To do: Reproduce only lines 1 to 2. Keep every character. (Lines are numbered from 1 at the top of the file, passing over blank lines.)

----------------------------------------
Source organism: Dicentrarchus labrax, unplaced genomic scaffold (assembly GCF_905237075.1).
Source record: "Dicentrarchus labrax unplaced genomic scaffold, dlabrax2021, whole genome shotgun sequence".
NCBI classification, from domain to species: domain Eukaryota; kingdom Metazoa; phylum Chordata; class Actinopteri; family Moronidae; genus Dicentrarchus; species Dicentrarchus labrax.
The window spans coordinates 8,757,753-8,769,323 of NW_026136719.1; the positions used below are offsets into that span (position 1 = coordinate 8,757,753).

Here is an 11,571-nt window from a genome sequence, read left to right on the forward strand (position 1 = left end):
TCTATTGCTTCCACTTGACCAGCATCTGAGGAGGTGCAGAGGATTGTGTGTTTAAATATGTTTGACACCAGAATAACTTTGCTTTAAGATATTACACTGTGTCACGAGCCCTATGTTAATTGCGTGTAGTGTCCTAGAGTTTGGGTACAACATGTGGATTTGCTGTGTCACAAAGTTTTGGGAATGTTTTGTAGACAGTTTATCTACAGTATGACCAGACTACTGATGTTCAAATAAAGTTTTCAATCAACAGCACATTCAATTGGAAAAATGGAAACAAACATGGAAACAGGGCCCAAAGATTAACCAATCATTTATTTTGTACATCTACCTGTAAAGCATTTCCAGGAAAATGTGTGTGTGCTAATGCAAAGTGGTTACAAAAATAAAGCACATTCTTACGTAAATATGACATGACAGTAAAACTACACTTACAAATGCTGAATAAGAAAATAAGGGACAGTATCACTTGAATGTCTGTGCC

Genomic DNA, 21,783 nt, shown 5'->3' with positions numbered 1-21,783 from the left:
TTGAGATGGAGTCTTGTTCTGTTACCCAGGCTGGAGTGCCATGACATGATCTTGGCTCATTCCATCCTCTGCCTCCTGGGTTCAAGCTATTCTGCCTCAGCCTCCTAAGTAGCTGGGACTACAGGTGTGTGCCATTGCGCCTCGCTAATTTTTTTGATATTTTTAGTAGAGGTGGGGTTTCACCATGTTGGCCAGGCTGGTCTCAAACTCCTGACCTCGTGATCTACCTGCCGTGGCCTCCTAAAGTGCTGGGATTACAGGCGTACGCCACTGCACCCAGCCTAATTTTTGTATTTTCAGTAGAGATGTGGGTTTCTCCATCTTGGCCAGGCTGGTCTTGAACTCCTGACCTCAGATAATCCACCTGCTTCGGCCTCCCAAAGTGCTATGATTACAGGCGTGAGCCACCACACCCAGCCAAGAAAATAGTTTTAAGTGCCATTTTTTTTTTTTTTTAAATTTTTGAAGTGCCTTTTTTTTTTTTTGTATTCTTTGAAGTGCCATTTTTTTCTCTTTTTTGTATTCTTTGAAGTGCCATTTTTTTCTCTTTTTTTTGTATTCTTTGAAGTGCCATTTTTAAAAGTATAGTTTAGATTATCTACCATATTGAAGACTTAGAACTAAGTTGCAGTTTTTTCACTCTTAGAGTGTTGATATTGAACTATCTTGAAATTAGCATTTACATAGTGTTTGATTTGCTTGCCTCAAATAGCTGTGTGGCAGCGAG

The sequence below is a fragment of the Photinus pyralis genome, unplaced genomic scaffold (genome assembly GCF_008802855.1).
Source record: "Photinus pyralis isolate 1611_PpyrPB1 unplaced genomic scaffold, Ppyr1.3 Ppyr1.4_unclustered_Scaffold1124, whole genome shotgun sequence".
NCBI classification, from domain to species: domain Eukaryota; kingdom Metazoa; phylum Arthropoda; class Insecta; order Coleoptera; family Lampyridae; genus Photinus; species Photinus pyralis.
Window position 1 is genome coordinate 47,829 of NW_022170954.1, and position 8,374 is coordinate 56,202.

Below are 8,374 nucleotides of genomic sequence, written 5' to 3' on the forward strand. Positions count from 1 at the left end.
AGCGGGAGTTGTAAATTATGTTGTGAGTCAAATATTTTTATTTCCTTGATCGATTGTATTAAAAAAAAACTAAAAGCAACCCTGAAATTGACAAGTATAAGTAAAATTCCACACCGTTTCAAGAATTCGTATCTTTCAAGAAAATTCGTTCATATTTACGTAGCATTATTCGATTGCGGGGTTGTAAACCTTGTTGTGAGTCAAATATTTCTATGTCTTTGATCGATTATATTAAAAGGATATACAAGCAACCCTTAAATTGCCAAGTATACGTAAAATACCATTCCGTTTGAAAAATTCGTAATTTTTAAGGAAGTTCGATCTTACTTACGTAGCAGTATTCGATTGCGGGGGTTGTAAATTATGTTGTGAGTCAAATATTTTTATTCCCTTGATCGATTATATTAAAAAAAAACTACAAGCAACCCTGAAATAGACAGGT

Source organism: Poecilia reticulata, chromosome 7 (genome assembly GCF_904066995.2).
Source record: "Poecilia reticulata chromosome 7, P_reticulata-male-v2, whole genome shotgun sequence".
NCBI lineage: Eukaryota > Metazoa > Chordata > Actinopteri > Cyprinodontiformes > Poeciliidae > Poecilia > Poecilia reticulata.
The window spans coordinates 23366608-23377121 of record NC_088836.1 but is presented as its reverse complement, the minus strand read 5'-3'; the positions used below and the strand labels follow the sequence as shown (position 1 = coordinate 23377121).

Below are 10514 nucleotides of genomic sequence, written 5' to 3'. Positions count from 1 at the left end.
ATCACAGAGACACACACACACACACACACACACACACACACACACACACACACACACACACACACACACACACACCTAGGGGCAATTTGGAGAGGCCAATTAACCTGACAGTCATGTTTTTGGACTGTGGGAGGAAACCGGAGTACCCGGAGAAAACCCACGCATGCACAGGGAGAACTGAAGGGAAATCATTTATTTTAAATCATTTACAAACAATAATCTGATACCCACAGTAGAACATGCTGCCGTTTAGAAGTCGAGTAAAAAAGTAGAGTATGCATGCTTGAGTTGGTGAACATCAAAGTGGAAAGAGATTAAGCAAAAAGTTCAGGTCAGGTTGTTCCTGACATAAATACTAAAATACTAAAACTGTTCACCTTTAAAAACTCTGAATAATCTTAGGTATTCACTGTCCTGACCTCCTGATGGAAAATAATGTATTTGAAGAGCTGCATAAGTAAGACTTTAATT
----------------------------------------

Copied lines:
Source organism: Dicentrarchus labrax, unplaced genomic scaffold (assembly GCF_905237075.1).
Source record: "Dicentrarchus labrax unplaced genomic scaffold, dlabrax2021, whole genome shotgun sequence".